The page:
Last year, non-profit research firm Institute for the Future, released a report exploring the role of emerging technologies in society and work.
The report, which was created in partnership with Dell, examined robotics, artificial intelligence, machine learning, virtual reality, augmented reality, and cloud computing. It looked at the effect that these technologies will have on society by 2030.
Among the report’s major predictions was that "85% of the jobs that today’s learners will be doing in 2030 haven’t been invented yet".
Overall, the report, titled The Next Era of Human/Machine Partnerships, suggests that by 2030 “every organization will be a technology organization and as such businesses need to start thinking today about how to future-proof their infrastructure and workforce”.
Predictions like these are sure to give many businesses pause as they signal a monumental shift on the horizon in just a little over a decade.
According to Dell’s 2016 Digital Transformation Index, 45% of business leaders fear they might become obsolete in three to five years. A whopping 78% say they feel threatened by digital startups. And almost half of the respondents said they don’t know what their industry will look like in three years.
Education is the key to alleviating much of the angst businesses are feeling as a result of the looming digital revolution. If the Dell report is right, and today's learners will soon be doing jobs that haven’t even been created yet, institutions of higher education must begin adapting their curriculum to provide students with the tools to meet the expectations of these jobs.
This means building programs that focus on emerging technologies like those outlined in the Dell report, but it also means identifying growing industries and developing programs to help students take advantage of jobs in those industries and those still to come.
Let's now explore three ways in which schools are preparing students for jobs of the future. These educational institutions are breaking the mold and creating new models for training workers of the future. They’re giving students the tools to compete by identifying emerging markets and quickly shifting to fill a need.
Blockchain technology rose to fame thanks to the once booming cryptocurrency market. Last year digital currencies like Bitcoin were making headlines left and right as many began investing in what then seemed like a lucrative endeavor. Since then the market has cooled, but blockchain, the tech behind cryptocurrencies has maintained its upward momentum as other industries have begun adopting the innovation.
Furthermore, while blockchain jobs still represent less than one percent of software development jobs, job postings requiring blockchain skills increased by 200% in the first five months of 2018.
Recognizing the value of this technology, blockchain courses have been emerging on college campuses this fall. New York University, Georgetown and Stanford are among the those offering blockchain classes, while others like Columbia University began implementing blockchain curriculum a few years ago.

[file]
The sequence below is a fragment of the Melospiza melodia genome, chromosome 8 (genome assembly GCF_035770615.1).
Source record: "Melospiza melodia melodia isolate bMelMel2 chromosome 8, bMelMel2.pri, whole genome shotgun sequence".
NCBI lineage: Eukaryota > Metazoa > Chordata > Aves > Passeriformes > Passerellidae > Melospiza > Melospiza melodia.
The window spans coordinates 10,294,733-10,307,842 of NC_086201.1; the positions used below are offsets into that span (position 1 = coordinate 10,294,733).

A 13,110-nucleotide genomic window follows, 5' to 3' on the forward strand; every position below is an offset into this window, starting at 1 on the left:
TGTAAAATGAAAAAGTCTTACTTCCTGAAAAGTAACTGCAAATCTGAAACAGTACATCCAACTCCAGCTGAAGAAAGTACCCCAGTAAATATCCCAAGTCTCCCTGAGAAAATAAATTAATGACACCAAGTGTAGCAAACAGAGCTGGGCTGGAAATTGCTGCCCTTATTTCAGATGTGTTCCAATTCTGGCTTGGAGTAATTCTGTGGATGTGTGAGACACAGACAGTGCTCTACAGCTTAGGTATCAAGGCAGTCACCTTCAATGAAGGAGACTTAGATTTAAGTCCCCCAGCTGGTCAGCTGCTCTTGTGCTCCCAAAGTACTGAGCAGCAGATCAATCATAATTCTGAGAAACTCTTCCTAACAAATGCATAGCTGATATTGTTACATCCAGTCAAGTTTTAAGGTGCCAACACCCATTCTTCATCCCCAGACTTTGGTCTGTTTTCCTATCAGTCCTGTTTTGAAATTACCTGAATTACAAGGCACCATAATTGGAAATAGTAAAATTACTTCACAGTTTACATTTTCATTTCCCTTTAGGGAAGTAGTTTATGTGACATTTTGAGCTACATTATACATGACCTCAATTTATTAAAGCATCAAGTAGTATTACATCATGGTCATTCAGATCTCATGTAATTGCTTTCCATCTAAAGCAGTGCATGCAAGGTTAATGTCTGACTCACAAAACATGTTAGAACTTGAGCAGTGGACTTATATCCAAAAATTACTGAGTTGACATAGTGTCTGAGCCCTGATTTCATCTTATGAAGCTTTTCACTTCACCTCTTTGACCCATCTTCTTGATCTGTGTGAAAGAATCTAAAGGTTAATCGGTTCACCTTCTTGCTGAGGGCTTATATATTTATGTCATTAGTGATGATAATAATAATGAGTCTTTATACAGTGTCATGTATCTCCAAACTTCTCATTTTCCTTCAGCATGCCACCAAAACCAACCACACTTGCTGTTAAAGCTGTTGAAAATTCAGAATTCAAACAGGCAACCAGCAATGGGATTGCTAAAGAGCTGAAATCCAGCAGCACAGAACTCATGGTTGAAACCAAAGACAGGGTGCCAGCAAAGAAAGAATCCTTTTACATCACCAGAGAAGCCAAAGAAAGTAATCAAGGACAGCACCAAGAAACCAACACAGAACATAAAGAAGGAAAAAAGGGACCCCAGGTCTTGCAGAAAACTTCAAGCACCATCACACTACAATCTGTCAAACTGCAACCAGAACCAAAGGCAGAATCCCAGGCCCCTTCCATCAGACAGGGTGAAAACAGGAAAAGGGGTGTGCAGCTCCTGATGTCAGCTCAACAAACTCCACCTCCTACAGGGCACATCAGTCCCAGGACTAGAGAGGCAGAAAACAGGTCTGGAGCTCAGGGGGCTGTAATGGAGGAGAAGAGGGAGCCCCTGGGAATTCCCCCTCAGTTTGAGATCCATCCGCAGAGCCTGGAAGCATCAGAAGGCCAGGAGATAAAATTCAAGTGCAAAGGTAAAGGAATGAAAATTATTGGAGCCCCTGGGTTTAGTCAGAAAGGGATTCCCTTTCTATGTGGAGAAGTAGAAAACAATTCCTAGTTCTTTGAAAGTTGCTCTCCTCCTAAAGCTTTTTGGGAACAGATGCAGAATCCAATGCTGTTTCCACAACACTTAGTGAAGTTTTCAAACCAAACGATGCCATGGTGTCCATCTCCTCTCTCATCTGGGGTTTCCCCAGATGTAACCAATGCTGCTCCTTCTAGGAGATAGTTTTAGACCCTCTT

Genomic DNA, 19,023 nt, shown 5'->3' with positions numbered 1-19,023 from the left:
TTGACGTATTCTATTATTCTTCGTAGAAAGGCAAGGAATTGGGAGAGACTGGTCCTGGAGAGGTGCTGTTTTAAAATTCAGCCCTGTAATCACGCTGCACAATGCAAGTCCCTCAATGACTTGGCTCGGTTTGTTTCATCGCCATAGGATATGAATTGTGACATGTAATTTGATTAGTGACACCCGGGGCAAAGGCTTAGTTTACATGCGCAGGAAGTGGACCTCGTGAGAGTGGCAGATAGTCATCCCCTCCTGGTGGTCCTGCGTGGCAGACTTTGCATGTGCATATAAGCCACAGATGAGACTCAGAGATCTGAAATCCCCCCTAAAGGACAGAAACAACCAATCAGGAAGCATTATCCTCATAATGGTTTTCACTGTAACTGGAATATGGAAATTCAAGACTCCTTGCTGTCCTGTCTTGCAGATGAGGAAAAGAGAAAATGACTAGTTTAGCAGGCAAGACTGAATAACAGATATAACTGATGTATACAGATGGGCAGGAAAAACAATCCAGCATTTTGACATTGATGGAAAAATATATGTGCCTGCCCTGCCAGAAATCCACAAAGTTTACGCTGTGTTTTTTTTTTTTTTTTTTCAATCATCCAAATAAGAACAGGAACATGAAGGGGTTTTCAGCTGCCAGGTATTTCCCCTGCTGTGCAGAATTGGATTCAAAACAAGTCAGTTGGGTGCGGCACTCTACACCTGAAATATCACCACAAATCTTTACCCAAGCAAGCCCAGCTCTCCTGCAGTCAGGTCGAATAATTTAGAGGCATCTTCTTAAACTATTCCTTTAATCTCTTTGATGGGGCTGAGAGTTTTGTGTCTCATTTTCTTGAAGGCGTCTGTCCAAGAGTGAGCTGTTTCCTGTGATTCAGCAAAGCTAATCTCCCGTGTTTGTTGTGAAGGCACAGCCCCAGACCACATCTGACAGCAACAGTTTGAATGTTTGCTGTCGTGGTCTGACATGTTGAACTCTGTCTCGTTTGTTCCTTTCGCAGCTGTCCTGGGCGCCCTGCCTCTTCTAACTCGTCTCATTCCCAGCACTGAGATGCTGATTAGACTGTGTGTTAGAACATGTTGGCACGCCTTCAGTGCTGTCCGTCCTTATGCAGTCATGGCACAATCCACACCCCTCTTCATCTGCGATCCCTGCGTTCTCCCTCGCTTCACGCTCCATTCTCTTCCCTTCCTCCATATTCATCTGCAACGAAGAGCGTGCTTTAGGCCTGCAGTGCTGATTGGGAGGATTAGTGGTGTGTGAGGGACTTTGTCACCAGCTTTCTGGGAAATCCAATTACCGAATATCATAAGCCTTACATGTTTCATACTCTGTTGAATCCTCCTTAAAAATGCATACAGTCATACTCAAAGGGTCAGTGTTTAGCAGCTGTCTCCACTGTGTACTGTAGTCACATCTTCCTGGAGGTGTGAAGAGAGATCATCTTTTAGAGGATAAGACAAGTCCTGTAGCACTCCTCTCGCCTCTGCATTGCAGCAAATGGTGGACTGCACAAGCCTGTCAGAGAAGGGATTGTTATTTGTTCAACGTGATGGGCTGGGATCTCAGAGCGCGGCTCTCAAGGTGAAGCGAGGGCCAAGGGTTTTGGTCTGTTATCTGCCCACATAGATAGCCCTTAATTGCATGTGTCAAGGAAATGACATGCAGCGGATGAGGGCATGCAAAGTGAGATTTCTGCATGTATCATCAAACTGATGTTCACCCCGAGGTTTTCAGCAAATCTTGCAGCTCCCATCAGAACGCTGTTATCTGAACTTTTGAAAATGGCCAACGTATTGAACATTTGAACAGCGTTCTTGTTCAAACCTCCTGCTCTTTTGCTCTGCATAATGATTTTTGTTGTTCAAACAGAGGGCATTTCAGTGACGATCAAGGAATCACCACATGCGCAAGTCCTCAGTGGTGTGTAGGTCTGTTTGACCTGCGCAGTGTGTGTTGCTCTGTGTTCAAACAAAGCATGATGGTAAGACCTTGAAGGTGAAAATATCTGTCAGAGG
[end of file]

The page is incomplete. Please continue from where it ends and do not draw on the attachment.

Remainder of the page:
U.C. Berkeley also offers an online blockchain certification course which has so far enrolled more than 13,000 people worldwide.
Photonics is a kind of technology involving the transfer of photons. It’s the technology behind fiber optics, the innovation responsible for bringing a new kind of cable and internet into homes around the country.
The technology is also used in CT scans at hospitals, barcodes in grocery stores and even laser-guided missiles, as well as a number of evolving industries.
A 2017 report by photonics company POET Technologies predicted innovations in photonic integrated circuit technology will prompt industry growth to more than $100 billion by 2025.
In 2016, AIM Photonics created an academy to educate the current and future workforce in integrated photonics. AIM Photonics Academy, is one of 14 public-private manufacturing innovation institutes created as part of a federal initiative to revitalize American manufacturing. The federal government committed $110 million to the institute over five years.
A 2013 report published by the Bureau of Labor Statistics predicted that by 2020 there will be 1.4 million computer-science-related jobs and only 400,000 computer science graduates with the skills to apply for those jobs.
Among these jobs are software engineers who create the applications most people use on a daily basis. A 2016 report by Burning Glass Technologies found that there were as many as seven million job openings in 2015 that required coding skills.
There are thousands of different coding languages, more emerging everyday, and no way to know which ones will be on top a decade from now. But any mastery of this field starts with a basic knowledge of how to code.
This explains why the soon to open Code Stack Academy in Stockton, California, is offering a new kind of software engineering program. The accelerated nine-month program features a hands on approach and is one of several similar programs that have popped up around the country in recent years.
Photo by Good Free Photos on Unsplash.